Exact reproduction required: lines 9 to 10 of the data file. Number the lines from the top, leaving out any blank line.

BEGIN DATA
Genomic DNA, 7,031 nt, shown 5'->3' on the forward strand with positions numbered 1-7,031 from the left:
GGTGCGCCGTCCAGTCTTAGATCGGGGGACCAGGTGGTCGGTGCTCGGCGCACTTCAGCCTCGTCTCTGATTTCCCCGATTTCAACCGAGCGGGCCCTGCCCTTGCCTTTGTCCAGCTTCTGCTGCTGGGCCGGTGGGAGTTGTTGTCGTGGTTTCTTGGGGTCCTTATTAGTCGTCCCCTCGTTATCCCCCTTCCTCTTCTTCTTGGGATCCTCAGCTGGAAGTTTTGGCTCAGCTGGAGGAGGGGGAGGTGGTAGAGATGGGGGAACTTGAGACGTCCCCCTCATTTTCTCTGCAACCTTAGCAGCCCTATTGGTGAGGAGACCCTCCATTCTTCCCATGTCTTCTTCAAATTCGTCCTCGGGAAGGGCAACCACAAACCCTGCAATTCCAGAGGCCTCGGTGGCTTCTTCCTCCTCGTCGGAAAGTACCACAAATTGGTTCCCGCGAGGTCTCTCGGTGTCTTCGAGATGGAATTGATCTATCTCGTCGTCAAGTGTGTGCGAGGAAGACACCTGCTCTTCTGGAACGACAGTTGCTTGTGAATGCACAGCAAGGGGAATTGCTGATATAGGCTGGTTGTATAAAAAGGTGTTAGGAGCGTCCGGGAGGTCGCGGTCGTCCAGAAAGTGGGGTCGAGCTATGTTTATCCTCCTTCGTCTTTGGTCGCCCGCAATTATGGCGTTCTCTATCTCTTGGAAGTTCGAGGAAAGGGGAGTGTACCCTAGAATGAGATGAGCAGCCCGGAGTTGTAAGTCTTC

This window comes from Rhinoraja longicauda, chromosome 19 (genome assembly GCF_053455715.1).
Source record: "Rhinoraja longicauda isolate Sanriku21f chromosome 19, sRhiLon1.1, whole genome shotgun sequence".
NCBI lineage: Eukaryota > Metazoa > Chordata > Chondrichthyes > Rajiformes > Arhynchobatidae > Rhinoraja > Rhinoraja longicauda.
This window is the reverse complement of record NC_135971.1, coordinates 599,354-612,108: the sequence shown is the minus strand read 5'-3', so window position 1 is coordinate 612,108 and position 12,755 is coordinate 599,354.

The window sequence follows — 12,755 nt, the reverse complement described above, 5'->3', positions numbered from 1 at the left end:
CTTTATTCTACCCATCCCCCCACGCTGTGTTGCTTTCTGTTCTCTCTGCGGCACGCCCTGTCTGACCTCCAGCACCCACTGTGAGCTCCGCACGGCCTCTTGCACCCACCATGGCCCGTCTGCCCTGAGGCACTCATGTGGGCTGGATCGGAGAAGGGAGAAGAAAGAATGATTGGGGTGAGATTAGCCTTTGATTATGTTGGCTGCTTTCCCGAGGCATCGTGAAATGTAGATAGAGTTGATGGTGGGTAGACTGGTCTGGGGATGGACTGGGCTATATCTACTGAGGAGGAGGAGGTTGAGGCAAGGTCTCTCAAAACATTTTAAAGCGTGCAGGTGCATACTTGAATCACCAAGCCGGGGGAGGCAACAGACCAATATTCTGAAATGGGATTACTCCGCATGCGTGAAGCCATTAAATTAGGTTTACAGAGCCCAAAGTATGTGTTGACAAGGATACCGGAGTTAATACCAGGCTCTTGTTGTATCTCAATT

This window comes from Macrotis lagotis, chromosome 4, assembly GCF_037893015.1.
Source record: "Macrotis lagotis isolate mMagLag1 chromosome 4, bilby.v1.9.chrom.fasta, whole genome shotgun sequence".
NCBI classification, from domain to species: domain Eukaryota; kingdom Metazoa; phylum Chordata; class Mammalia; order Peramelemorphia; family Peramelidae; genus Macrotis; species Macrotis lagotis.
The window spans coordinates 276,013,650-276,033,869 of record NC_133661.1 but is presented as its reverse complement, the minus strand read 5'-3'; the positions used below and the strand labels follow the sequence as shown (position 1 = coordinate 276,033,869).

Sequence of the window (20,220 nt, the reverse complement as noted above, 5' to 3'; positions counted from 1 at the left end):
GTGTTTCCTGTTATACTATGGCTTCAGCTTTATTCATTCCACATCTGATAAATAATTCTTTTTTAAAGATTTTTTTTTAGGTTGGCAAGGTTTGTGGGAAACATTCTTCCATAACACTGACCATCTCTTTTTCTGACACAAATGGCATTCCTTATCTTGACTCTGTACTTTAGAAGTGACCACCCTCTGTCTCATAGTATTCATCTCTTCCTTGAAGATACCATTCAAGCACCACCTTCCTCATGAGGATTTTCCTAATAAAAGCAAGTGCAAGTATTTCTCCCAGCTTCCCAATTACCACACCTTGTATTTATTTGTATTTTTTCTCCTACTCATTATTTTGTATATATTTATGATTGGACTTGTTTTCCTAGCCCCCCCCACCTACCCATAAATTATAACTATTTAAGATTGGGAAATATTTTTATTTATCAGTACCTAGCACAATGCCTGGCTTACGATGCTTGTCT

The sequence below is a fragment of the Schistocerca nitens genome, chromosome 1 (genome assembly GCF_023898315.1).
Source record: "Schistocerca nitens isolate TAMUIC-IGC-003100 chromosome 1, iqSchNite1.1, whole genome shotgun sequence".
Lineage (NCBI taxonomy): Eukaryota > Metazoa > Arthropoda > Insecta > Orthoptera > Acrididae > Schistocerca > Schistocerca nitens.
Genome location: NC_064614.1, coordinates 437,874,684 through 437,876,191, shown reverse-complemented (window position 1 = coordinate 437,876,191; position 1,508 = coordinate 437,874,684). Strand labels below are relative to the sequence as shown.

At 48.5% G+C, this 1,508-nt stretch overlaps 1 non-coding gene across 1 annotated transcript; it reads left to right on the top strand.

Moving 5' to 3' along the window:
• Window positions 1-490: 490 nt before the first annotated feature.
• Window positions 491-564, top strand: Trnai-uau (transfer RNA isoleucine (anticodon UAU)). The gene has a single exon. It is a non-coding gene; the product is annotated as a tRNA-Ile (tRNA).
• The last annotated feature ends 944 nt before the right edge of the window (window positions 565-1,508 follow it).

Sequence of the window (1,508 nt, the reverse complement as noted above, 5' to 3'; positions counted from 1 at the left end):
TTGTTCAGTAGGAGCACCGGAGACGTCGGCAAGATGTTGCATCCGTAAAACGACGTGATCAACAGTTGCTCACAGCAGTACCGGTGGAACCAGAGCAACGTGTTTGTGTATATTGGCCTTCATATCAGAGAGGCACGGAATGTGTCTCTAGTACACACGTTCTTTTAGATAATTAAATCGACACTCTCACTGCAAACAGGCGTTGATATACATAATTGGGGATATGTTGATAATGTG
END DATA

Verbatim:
This window comes from Macrotis lagotis, chromosome 4, assembly GCF_037893015.1.
Source record: "Macrotis lagotis isolate mMagLag1 chromosome 4, bilby.v1.9.chrom.fasta, whole genome shotgun sequence".